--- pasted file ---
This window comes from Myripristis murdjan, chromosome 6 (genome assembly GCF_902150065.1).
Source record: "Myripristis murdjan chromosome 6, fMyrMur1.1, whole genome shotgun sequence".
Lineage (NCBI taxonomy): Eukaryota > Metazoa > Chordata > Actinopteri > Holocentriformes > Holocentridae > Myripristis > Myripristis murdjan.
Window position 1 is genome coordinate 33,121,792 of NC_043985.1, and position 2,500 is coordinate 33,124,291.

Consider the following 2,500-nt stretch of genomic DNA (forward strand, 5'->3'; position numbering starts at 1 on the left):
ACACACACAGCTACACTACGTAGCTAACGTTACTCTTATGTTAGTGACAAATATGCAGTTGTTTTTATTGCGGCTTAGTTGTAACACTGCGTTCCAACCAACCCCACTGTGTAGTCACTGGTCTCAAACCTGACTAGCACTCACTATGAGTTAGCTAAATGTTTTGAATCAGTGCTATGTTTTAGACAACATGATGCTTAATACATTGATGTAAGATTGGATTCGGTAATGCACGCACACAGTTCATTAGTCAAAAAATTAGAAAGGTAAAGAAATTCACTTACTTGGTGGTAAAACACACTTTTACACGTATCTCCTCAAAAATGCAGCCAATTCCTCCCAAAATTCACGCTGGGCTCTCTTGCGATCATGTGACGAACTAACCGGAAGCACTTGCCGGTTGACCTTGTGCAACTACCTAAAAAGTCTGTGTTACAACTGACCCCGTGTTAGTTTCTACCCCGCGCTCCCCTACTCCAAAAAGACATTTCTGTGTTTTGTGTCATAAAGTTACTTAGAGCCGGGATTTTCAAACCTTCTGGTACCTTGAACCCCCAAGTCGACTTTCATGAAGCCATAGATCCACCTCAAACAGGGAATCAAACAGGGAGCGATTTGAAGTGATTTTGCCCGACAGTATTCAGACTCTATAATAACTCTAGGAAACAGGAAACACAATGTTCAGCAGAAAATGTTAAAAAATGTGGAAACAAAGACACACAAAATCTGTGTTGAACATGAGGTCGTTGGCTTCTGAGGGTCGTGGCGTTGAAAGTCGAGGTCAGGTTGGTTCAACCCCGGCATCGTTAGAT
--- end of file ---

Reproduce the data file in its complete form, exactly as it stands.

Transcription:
This window comes from Myripristis murdjan, chromosome 6 (genome assembly GCF_902150065.1).
Source record: "Myripristis murdjan chromosome 6, fMyrMur1.1, whole genome shotgun sequence".
Lineage (NCBI taxonomy): Eukaryota > Metazoa > Chordata > Actinopteri > Holocentriformes > Holocentridae > Myripristis > Myripristis murdjan.
Window position 1 is genome coordinate 33,121,792 of NC_043985.1, and position 2,500 is coordinate 33,124,291.

Consider the following 2,500-nt stretch of genomic DNA (forward strand, 5'->3'; position numbering starts at 1 on the left):
ACACACACAGCTACACTACGTAGCTAACGTTACTCTTATGTTAGTGACAAATATGCAGTTGTTTTTATTGCGGCTTAGTTGTAACACTGCGTTCCAACCAACCCCACTGTGTAGTCACTGGTCTCAAACCTGACTAGCACTCACTATGAGTTAGCTAAATGTTTTGAATCAGTGCTATGTTTTAGACAACATGATGCTTAATACATTGATGTAAGATTGGATTCGGTAATGCACGCACACAGTTCATTAGTCAAAAAATTAGAAAGGTAAAGAAATTCACTTACTTGGTGGTAAAACACACTTTTACACGTATCTCCTCAAAAATGCAGCCAATTCCTCCCAAAATTCACGCTGGGCTCTCTTGCGATCATGTGACGAACTAACCGGAAGCACTTGCCGGTTGACCTTGTGCAACTACCTAAAAAGTCTGTGTTACAACTGACCCCGTGTTAGTTTCTACCCCGCGCTCCCCTACTCCAAAAAGACATTTCTGTGTTTTGTGTCATAAAGTTACTTAGAGCCGGGATTTTCAAACCTTCTGGTACCTTGAACCCCCAAGTCGACTTTCATGAAGCCATAGATCCACCTCAAACAGGGAATCAAACAGGGAGCGATTTGAAGTGATTTTGCCCGACAGTATTCAGACTCTATAATAACTCTAGGAAACAGGAAACACAATGTTCAGCAGAAAATGTTAAAAAATGTGGAAACAAAGACACACAAAATCTGTGTTGAACATGAGGTCGTTGGCTTCTGAGGGTCGTGGCGTTGAAAGTCGAGGTCAGGTTGGTTCAACCCCGGCATCGTTAGAT